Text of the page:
Scotland and London are the only parts of the UK where employment remains lower than before the coronavirus pandemic, the latest labour market figures show.
The Office for National Statistics (ONS) said the unemployment rate in Scotland has remained stable at 4.4% over the past three months compared to the previous quarter.
But with employment increasing in all but two regions and countries of the UK, the level of employment for those aged 16 to 64 in Scotland lags behind the UK average and is still lower than February 2020.
The figures for June to August 2021 reveals Scotland’s employment rate is 74.3%, a 0.3 percentage point increase from the previous three-month period.
However, compared to the three months before the first coronavirus lockdown, estimated employment of working age Scots was 1.1 percentage points lower.
The year-on-year change for Scotland is that employment has increased by 0.2 percentage points while unemployment is down by 0.1.
Across the whole of the UK, the employment rate is 75.3% with unemployment standing at 4.5%.
Scotland’s employment minister Richard Lochhead said: “For June-August 2021, Scotland’s employment rate estimate increased over the quarter to 74.3% and the unemployment rate estimate remained the same over the quarter at 4.4%.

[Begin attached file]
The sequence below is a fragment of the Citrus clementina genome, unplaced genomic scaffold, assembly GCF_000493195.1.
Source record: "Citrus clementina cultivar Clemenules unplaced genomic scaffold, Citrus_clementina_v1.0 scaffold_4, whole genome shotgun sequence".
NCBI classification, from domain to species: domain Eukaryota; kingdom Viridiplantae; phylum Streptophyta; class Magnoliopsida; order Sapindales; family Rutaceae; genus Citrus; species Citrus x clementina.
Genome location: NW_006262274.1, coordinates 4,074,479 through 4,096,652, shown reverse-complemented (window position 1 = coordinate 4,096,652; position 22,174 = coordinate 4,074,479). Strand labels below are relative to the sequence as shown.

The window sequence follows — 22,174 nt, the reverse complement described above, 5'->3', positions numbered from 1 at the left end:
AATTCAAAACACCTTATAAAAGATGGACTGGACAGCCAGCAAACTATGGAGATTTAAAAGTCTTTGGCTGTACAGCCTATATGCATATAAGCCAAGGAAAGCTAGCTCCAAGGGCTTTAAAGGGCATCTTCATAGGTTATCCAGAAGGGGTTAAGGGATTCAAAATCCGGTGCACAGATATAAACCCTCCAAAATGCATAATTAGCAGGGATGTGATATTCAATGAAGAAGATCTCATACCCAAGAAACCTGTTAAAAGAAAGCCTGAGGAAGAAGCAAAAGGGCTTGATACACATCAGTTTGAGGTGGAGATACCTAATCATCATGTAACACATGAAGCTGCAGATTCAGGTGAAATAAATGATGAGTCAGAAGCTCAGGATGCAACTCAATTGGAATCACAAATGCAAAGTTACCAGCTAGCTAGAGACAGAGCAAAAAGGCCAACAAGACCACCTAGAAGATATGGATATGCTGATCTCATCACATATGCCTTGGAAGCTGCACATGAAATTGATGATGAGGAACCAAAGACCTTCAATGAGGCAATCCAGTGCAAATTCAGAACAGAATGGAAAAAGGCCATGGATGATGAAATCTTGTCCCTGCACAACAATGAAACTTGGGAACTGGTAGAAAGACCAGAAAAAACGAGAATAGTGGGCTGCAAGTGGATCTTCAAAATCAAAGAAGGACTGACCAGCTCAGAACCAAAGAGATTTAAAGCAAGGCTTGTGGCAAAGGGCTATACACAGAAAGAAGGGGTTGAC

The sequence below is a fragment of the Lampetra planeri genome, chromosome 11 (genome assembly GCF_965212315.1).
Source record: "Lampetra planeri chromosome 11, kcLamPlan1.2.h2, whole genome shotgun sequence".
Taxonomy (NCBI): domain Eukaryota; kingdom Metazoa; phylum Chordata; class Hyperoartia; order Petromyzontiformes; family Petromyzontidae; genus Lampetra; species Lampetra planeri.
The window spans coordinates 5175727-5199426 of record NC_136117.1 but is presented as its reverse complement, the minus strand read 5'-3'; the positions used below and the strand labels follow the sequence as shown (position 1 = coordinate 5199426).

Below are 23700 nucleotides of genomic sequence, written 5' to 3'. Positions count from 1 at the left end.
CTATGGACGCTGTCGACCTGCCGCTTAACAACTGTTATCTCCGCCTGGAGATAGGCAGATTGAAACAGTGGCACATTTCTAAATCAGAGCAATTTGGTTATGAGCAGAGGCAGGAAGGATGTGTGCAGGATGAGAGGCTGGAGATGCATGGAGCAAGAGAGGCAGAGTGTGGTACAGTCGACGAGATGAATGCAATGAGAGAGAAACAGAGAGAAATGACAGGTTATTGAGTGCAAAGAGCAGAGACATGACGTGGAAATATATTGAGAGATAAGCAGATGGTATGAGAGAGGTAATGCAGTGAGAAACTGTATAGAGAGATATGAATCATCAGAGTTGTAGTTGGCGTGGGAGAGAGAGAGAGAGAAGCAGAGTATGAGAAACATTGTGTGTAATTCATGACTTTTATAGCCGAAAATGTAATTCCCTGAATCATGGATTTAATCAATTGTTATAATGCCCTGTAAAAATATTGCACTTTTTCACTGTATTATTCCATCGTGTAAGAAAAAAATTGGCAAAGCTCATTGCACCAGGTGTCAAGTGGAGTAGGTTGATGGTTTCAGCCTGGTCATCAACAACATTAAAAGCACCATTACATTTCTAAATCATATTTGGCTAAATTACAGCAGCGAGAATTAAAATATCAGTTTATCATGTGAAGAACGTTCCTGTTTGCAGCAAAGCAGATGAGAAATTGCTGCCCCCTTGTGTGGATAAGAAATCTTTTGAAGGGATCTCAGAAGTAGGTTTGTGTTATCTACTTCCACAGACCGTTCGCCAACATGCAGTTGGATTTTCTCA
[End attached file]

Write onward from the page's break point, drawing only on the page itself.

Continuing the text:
“Separate HMRC early estimates, also published this morning, show 15,000 more payrolled employees in September than August 2021. However, this is 12,000 fewer payrolled employees compared with February 2020, which reflects our gradual ongoing economic recovery from the pandemic.
“The Scottish Government will continue to do all we can to support employees and employers and we are carefully monitoring any impact on employment resulting from the withdrawal of the UK Government’s Job Retention Scheme.”
Mr Lochhead argued that the Scottish Government was investing more than £1 billion over the current financial year on job creation, training and skills, but suggested that the UK Government “needs to take action on immigration policy” to address worker shortages in some sectors.
Reacting to the labour market figures, Matthew Percival, the CBI’s programme director for skills and inclusion, said: “Companies have found hiring difficult this autumn and the official data is beginning to tell the same story, with the number of people on payroll exceeding pre-Covid highs and record vacancies.
“It’s welcome that (UK) Government has set up a new taskforce chaired by Sir David Lewis to advise on the impact of supply chain disruption and labour shortages on the recovery.
“Business and Government working together is the best way to create the high-wage, high-skill, high-investment, high-productivity economy we all want to see.”
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